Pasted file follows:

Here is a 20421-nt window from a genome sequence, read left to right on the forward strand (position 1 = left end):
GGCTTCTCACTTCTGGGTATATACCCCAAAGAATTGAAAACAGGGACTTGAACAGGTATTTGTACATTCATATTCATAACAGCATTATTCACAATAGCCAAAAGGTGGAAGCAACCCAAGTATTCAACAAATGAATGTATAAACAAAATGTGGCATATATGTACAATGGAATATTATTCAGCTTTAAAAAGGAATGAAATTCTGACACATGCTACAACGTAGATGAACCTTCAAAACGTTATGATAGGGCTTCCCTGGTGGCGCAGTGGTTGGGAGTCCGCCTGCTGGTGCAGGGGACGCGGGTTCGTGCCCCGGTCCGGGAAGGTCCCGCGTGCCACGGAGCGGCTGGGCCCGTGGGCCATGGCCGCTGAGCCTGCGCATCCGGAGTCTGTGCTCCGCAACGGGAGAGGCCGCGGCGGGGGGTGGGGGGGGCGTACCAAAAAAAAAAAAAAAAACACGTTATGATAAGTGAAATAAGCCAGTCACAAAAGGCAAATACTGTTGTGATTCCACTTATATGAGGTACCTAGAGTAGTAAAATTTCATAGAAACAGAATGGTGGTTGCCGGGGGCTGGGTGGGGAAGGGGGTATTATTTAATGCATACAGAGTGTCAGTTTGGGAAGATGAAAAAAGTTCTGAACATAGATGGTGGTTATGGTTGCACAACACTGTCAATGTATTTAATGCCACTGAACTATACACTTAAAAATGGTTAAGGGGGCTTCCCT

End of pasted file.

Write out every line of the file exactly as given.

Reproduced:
Here is a 20421-nt window from a genome sequence, read left to right on the forward strand (position 1 = left end):
GGCTTCTCACTTCTGGGTATATACCCCAAAGAATTGAAAACAGGGACTTGAACAGGTATTTGTACATTCATATTCATAACAGCATTATTCACAATAGCCAAAAGGTGGAAGCAACCCAAGTATTCAACAAATGAATGTATAAACAAAATGTGGCATATATGTACAATGGAATATTATTCAGCTTTAAAAAGGAATGAAATTCTGACACATGCTACAACGTAGATGAACCTTCAAAACGTTATGATAGGGCTTCCCTGGTGGCGCAGTGGTTGGGAGTCCGCCTGCTGGTGCAGGGGACGCGGGTTCGTGCCCCGGTCCGGGAAGGTCCCGCGTGCCACGGAGCGGCTGGGCCCGTGGGCCATGGCCGCTGAGCCTGCGCATCCGGAGTCTGTGCTCCGCAACGGGAGAGGCCGCGGCGGGGGGTGGGGGGGGCGTACCAAAAAAAAAAAAAAAAACACGTTATGATAAGTGAAATAAGCCAGTCACAAAAGGCAAATACTGTTGTGATTCCACTTATATGAGGTACCTAGAGTAGTAAAATTTCATAGAAACAGAATGGTGGTTGCCGGGGGCTGGGTGGGGAAGGGGGTATTATTTAATGCATACAGAGTGTCAGTTTGGGAAGATGAAAAAAGTTCTGAACATAGATGGTGGTTATGGTTGCACAACACTGTCAATGTATTTAATGCCACTGAACTATACACTTAAAAATGGTTAAGGGGGCTTCCCT